Rudolf Clausius, German physicist

Rudolf Clausius, German physicist

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Credit: EMILIO SEGRE VISUAL ARCHIVES/AMERICAN INSTITUTE OF PHYSICS/SCIENCE PHOTO LIBRARY

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Caption: Rudolf Clausius (1822-1888), German theoretical physicist. Clausius was the first to propose the electrical dissociation of molecules in solution into ions, an idea not fully accepted until decades later. His fundamental contributions were in thermodynamics, especially the concept of entropy. He stated that within a closed system, the ratio of the heat content to the absolute temperature may increase, but will never decrease. The system may become more disordered, but never more ordered. This is now known as the second law of thermodynamics. Clausius was awarded the Royal Society's Copley Medal in 1879.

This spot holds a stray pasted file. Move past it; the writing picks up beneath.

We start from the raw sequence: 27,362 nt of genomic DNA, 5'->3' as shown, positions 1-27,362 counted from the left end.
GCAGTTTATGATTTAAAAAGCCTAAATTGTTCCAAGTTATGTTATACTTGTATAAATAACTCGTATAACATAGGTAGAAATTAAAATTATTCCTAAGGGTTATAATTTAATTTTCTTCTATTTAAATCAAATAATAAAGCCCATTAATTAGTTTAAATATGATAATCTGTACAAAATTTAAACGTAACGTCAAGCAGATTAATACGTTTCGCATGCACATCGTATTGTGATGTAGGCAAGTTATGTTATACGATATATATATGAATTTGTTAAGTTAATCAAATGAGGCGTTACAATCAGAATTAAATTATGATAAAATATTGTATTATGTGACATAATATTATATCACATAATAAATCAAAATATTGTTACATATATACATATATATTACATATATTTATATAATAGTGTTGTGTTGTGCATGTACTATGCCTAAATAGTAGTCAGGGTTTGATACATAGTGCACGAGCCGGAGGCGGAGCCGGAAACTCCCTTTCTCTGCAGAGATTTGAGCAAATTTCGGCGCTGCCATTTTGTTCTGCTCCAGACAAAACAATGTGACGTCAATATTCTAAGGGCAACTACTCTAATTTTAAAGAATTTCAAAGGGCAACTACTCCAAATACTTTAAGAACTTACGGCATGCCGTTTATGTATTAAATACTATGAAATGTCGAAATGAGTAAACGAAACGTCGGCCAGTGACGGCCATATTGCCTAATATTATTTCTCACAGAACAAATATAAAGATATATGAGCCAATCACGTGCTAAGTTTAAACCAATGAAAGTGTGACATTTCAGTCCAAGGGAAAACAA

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Keywords: 1800s, 19th century, adult, black-and-white, caucasian, clausius-clapeyron relation, copley medal, energy, entropy, european, german, head and shoulders, historical, history, human, ionic theory, male, man, mathematical, mathematician, mathematics, monochrome, people, person, physical, physical chemistry, physicist, physics, portrait, rudolf clausius, rudolf julius emanuel clausius, scientist, second law of thermodynamics, theory of ions, thermodynamics

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